Notes: A much meatier letter with a more adult tone. I am very curious about what was going on with Thelma [Shruck] Pick, who was Mom’s first cousin and as far as I know never had children of her own. One sentence Dad is calling her crazy and the very next he is sympathetic to whatever her situation was. Something I will have to look into further if I can.

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25 May 1943 – Letter from Dad to Mom

Letter or Postcard – Letter

Sender – Ralph Peterson

Recipient – Phyllis Peterson

Postmark Place – Red Bank, New Jersey

Postmark Date – 26 May 1943

Letter Date – 25 May 1943

Text:

Dearest wife and baby,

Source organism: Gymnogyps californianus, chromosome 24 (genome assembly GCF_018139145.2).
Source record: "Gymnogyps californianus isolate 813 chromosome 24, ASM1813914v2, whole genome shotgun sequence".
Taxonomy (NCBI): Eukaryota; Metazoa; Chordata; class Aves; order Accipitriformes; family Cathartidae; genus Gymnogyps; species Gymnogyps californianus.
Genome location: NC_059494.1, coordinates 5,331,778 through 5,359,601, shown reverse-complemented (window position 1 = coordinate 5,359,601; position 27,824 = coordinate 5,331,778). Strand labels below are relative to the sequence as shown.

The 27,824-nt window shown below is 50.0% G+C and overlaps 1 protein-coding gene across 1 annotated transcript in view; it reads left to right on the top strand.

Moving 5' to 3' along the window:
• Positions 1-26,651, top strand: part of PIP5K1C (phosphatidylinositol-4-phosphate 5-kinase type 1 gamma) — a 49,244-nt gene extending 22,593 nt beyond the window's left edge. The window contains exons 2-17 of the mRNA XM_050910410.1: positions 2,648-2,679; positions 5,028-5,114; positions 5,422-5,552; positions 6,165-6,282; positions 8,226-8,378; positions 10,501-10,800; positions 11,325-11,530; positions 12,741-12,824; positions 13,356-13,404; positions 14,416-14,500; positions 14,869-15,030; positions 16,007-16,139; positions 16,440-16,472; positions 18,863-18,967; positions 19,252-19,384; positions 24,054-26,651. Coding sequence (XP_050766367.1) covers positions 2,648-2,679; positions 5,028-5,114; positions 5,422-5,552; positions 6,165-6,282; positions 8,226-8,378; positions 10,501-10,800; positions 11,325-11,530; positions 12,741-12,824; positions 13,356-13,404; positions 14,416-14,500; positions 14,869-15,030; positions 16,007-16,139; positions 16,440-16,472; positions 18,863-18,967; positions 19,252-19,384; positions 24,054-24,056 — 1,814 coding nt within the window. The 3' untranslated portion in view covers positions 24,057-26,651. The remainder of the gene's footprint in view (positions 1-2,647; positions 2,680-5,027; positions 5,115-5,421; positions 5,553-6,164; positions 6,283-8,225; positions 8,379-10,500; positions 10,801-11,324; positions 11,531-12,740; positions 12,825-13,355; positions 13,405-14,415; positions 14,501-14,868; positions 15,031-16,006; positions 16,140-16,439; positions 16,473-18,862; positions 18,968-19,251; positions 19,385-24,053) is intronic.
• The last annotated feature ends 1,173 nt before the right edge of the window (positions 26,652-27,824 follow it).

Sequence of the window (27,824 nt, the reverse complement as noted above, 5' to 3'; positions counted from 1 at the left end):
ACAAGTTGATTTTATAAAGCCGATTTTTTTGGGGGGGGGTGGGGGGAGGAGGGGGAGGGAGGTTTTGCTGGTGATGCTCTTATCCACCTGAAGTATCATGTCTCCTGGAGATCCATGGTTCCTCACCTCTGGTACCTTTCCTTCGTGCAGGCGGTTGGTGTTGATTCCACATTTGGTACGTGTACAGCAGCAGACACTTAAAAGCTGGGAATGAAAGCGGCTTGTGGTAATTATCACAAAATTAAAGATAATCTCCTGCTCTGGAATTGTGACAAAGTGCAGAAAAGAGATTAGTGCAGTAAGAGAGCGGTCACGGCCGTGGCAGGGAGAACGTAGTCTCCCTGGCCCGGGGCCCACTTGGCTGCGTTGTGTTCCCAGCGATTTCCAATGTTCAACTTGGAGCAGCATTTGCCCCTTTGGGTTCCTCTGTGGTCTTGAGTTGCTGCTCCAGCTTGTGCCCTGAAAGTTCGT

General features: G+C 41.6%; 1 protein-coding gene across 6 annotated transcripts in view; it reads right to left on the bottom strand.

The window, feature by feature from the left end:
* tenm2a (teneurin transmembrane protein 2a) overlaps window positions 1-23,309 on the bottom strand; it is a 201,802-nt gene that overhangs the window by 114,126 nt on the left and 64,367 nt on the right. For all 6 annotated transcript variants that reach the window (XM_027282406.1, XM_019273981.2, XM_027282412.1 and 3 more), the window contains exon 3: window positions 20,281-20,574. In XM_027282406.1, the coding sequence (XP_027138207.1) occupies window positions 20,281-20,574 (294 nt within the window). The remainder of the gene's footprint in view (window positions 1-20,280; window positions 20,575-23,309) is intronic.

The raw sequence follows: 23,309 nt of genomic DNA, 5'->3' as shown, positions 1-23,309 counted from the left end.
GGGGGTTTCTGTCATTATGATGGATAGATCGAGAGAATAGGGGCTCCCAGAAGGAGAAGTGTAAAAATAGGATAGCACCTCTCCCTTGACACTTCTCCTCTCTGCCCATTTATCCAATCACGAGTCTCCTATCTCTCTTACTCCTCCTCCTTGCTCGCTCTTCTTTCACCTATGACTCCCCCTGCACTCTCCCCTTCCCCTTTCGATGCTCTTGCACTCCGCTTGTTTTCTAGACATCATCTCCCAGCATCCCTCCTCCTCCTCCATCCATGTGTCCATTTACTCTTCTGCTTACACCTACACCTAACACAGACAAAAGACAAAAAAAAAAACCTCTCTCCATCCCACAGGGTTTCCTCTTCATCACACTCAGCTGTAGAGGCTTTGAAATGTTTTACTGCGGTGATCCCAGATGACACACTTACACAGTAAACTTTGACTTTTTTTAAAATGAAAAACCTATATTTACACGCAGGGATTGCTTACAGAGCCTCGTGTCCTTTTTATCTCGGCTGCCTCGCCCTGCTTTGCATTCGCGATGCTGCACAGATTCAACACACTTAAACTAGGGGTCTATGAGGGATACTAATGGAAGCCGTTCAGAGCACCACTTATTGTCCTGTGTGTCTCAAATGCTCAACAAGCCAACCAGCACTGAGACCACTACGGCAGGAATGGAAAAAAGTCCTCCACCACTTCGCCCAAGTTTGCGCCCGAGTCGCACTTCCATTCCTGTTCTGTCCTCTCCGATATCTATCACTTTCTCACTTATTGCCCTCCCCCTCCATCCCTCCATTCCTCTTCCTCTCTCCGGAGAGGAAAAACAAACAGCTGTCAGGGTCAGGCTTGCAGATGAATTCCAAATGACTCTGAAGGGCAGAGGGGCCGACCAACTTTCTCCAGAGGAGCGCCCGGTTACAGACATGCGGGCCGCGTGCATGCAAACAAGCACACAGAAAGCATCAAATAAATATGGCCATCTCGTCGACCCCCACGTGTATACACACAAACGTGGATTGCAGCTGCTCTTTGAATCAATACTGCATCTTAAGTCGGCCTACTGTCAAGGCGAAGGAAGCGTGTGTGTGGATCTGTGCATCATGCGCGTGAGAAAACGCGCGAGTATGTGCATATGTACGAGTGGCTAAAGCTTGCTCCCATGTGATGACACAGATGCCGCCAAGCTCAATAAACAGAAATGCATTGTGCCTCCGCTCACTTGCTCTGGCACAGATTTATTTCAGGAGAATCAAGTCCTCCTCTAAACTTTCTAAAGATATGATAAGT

How are you tonight, sweetheart, and little Bonny girl, too? I hope you are feeling well and are lonesome for me. Are you? If you are as bad as I am then you are pretty bad, but I don’t suppose you like to hear me talk about the same old thing in every letter so I will try and cut it out. No letter from you today but I’m figuring on a nice long one tomorrow. I will get one, won’t I? I hope so, anyway. Promise me one, won’t you honey? It started out to rain again this morning but cleared up around noon. The rest of the day was nice. Tonight it has turned cool – cool enough to have a fire in the stove. We had our first drill out in the woods this afternoon after school. For two hours we had to run drill. Run through woods and wade through water. When we got through they sent us right back the same way we came, so tonight I am kind of tired. Also scratched up somewhat from the bushes. One thing that was nice was there was some wild strawberries around. Boy, did they taste good. I suppose you will be having some up there pretty quick. Right now as I am writing to you a bunch of guys are around my bunk and we are talking about cars. Boy, is there ever a lot of lies going on, and I am telling my share of them. Before you start talking about cars nobody seems to have any but as soon as it starts everybody has the best and the newest ones. I bet I have had about fifty cars the way I’ve been talking. I have been keeping up my side. That present I sent you came back today. It had come back unwrapped so I have to tie it up again and send it again but you will get it within the next two or three days. It will be wrapped up better next time. Tonight I will have time to write to Alvin after I get this one wrote. I think it is about time as I got one from him last week. I think I had better close, honey, as if I don’t I won’t get one wrote to Alvin, so this is all for now. So until tomorrow all my love and kisses to you and baby girl from your daddy.